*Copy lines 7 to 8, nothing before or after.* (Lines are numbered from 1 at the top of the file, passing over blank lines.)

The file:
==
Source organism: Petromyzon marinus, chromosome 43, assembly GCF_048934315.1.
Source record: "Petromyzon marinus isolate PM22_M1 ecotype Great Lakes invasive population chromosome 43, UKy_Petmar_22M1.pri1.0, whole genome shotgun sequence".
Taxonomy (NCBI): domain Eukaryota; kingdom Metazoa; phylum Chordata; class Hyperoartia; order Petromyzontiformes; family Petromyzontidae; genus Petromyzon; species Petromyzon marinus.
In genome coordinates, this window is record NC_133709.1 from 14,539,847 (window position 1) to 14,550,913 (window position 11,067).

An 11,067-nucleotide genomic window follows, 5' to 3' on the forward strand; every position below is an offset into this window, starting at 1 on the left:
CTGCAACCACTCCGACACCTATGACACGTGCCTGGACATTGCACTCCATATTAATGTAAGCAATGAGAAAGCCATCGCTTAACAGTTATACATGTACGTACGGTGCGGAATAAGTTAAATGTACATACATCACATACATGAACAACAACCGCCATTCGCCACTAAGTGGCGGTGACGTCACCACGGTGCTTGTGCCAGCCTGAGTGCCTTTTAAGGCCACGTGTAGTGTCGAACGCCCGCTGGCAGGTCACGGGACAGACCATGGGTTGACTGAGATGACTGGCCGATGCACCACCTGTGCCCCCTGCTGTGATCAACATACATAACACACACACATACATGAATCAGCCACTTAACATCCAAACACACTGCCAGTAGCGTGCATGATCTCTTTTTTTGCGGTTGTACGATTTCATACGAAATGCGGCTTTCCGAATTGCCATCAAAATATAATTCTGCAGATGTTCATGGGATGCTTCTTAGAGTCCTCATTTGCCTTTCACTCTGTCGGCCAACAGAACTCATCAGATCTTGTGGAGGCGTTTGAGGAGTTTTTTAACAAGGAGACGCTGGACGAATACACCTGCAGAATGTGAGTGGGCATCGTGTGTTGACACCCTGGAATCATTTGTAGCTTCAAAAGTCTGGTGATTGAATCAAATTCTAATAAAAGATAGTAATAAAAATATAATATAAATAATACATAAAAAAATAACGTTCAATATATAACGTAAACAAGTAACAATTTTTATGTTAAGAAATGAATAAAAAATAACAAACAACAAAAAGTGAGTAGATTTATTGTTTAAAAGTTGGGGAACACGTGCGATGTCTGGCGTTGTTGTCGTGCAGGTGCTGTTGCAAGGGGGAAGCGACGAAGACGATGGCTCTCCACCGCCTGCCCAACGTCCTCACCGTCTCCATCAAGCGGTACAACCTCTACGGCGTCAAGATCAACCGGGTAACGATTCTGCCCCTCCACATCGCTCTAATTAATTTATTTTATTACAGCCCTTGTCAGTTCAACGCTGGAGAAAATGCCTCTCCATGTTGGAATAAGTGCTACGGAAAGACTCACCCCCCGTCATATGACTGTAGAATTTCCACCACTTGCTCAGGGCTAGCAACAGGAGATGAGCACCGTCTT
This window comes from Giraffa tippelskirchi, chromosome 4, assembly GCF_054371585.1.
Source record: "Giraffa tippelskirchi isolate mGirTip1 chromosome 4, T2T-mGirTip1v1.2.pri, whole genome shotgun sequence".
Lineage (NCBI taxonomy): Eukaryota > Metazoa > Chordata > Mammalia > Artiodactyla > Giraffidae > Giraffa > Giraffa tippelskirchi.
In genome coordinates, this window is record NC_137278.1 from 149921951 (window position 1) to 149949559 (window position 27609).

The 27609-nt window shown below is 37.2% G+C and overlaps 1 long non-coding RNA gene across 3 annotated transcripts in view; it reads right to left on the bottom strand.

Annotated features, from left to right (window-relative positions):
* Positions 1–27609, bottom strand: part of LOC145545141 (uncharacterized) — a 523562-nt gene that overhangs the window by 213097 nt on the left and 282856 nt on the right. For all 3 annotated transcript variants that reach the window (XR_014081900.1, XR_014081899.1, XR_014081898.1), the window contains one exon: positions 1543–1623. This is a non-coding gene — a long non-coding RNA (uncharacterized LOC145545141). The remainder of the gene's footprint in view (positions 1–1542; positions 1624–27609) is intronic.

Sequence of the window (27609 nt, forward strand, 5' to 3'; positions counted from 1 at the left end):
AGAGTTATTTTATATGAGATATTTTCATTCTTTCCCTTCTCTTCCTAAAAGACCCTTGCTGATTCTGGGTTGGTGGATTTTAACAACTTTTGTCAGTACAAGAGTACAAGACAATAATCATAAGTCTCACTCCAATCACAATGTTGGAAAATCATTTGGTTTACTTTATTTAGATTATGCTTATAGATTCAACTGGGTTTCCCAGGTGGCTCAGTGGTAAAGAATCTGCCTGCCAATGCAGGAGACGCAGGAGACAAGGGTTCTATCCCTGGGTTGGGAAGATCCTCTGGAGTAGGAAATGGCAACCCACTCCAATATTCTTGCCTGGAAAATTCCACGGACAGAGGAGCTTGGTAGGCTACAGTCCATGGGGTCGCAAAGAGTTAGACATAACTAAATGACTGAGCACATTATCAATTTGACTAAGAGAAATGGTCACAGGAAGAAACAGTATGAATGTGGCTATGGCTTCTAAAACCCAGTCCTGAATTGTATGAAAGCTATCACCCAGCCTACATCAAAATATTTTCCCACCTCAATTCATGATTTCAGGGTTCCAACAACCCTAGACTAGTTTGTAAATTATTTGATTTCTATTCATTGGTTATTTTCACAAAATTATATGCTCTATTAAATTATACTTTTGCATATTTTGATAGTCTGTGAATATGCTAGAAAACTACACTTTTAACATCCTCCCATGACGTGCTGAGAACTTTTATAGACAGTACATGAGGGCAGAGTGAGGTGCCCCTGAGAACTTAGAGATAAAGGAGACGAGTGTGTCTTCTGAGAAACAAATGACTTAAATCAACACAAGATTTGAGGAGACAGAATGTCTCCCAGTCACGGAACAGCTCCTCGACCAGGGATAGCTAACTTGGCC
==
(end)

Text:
This window comes from Giraffa tippelskirchi, chromosome 4, assembly GCF_054371585.1.
Source record: "Giraffa tippelskirchi isolate mGirTip1 chromosome 4, T2T-mGirTip1v1.2.pri, whole genome shotgun sequence".